To accomplish your goals, it may be time to revise your customer personas. Suppose you created a persona you named Eric. In your original persona, Eric is single, 35 years old, and a homeowner. He earns $150,000 annually, and his favorite hobby is traveling. Because of his business and leisure travels, Eric spends relatively little time at home, so he tends to overlook maintenance tasks until something breaks down. When a repair is needed, Eric simply calls for service without shopping around for the best rate. Since the pandemic, however, Eric has been working from home, and his travels have been severely curtailed. He has become more aware of the need for preventive maintenance, especially since he is feeling somewhat insecure about how well his company will rebound from the pandemic. In the past, Eric was in the group that you targeted for repairs and replacements, but you might want to move him to the group that you target for routine maintenance programs.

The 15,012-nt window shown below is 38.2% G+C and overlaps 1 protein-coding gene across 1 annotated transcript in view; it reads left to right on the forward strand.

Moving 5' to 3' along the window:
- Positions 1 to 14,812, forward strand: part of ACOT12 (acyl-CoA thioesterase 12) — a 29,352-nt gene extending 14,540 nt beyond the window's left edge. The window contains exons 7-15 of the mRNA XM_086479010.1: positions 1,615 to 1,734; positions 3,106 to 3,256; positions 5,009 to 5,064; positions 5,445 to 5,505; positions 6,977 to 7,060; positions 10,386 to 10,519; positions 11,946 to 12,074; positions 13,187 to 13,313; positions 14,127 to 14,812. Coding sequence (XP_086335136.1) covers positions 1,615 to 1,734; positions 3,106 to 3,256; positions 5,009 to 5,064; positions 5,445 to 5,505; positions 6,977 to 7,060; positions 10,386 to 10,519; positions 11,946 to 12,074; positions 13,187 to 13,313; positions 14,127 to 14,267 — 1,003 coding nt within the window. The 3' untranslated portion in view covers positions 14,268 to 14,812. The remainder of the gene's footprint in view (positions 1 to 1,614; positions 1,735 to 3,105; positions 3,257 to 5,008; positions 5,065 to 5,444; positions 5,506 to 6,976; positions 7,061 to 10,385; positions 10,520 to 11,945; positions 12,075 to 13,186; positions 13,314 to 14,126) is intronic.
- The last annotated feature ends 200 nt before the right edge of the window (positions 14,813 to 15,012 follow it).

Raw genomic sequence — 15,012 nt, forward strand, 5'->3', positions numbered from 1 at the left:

The best way to discover what has changed for your customers is to ask them. Conduct surveys, solicit comments on your social media pages, and take polls to discover their pain points, their new preferences, and the ways that their behaviors have changed. If you have staff members who regularly interact with customers, ask your employees for their insights. What reasons are customers giving for not finalizing an order? What comments are your team members hearing from customers that might indicate changes in how your business is being perceived? Once you have a better understanding of what is driving your customers today, you will have a better chance of rebuilding your business.

Reevaluate Your Business Model